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1 The Future

2 Introduction to FORTRAN
OBJECTIVES History and purpose of FORTRAN FORTRAN essentials Program structure Data types and specification statements Essential program control FORTRAN I/O subfunctions and subroutines Extensions for Fortran 95 Pitfalls and common coding problems Sample problems

3 FORTRAN History One of the oldest computer languages Version history
created by John Backus and released in 1957 designed for scientific and engineering computations Version history FORTRAN 1957 FORTRAN II FORTRAN IV FORTRAN 66 (released as ANSI standard in 1966) FORTRAN 77 (ANSI standard in 1977) FORTRAN 90 (ANSI standard in 1990) FORTRAN 95 (ANSI standard version) FORTRAN 2003 (ANSI standard version) Many different “dialects” produced by computer vendors (Digital VAX Fortran, now Intel Fortran) Large majority of existing engineering software is coded in FORTRAN (various versions)

4 Any character: continuation line
Statement Format FORTRAN before 90 requires a fixed format Based on the punch card in use when Fortran was created PROGRAM MAIN C COMMENTS ARE ALLOWED IF A “C” IS PLACED IN COLUMN #1 DIMENSION X(10) READ(5,*) (X(I),I=1,10) WRITE(6,1000) X 1000 FORMAT(1X,’THIS IS A VERY LONG LINE OF TEXT TO SHOW HOW TO CONTINUE ’ * ‘THE STATEMENT TO A SECOND LINE’,/,10F12.4) 1-5 Label 6 7-72 Statements 73-80 Optional Line #s Any character: continuation line

5 Statement Format FORTRAN fixed format
“C” in column 1 indicates that line is a comment columns 1-5 are reserved for statement labels statement labels are not required unless the statement is the target of a goto labels are numeric values only column 6 is the continuation flag any character in column 6, other than space or “0”, indicates that this line is a continuation of the previous line there is usually a limit of 19 on the number of continuations columns 7-72 are contain Fortran statements columns is for sequence information only of any use when using punch cards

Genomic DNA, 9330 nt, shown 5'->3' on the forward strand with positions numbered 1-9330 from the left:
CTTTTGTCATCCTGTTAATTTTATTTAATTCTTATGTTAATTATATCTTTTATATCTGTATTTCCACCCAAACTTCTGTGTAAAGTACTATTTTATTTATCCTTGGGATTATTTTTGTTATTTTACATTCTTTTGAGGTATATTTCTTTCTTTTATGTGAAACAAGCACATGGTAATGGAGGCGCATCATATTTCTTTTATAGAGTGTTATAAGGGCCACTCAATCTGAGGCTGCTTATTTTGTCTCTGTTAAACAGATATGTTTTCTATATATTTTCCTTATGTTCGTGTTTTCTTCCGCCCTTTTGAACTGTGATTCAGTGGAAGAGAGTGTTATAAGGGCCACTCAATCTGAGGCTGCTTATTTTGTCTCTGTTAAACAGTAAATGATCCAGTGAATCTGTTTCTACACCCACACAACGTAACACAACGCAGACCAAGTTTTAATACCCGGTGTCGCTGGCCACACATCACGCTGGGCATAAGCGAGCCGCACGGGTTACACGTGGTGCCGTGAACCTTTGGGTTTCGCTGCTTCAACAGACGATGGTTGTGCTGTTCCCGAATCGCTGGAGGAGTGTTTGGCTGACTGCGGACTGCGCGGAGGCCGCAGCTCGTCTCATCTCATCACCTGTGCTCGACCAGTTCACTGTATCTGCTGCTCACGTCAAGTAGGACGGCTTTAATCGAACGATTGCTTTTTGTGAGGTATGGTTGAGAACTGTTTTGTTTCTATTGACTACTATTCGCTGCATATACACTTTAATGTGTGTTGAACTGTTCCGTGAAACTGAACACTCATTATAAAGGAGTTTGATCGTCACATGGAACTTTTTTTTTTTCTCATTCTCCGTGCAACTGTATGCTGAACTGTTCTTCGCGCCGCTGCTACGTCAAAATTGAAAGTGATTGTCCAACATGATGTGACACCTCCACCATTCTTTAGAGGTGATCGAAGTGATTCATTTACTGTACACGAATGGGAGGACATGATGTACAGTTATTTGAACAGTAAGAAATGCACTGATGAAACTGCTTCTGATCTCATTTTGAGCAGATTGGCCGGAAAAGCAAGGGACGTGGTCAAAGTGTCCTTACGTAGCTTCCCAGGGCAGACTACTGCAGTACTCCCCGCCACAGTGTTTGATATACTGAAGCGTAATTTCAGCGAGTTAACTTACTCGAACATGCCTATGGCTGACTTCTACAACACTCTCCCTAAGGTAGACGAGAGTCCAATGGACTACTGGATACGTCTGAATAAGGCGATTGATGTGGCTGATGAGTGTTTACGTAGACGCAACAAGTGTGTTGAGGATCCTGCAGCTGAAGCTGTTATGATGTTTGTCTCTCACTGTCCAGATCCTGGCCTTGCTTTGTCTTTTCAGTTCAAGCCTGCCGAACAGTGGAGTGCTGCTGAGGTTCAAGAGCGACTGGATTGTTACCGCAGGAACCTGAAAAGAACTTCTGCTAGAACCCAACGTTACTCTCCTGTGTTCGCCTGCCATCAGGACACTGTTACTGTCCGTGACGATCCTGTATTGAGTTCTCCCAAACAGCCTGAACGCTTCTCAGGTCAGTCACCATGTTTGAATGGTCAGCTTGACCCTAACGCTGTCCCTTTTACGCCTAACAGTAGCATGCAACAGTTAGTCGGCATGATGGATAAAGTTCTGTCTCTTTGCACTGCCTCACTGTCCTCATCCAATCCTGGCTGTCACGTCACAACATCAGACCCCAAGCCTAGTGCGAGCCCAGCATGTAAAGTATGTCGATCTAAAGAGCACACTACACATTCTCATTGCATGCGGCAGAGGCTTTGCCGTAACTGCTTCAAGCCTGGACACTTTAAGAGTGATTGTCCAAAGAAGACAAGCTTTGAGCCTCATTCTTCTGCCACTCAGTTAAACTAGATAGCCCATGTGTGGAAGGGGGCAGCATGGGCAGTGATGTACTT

6 Statement Format IBM punch card

7 Building a FORTRAN Program
FORTRAN is a complied language (like C) so the source code (what you write) must be converted into machine code before it can be executed (e.g. Make command) Executable File FORTRAN Program FORTRAN Compiler Link with Libraries Libraries Executable Code Source Code Object Code Make Changes in Source Code Test & Debug Program Execute Program

8 Structure of a Fortran Program
Fortran is a compiled language all memory is allocated statically at compile time there is no standard method for allocating additional memory in a Fortran program before Fortran 90 memory is allocated in a predictable manner, a fact which can be used by the programmer to his advantage or distress there is no official recursion before Fortran 90 some vendor implementations had recursive capabilities static memory allocation is at odds with the use of a stack which is needed for recursion Fortran does not guarantee value of un-initialized memory

9 Structure of a Fortran Program
Fortran consists of program units program function subroutine block data The program unit contains the main code and the point where execution starts in Fortran 77 a program begins with the program statement earlier versions of Fortran did not have a program statement unless a vendor dialect provided one the end statement terminates the program unit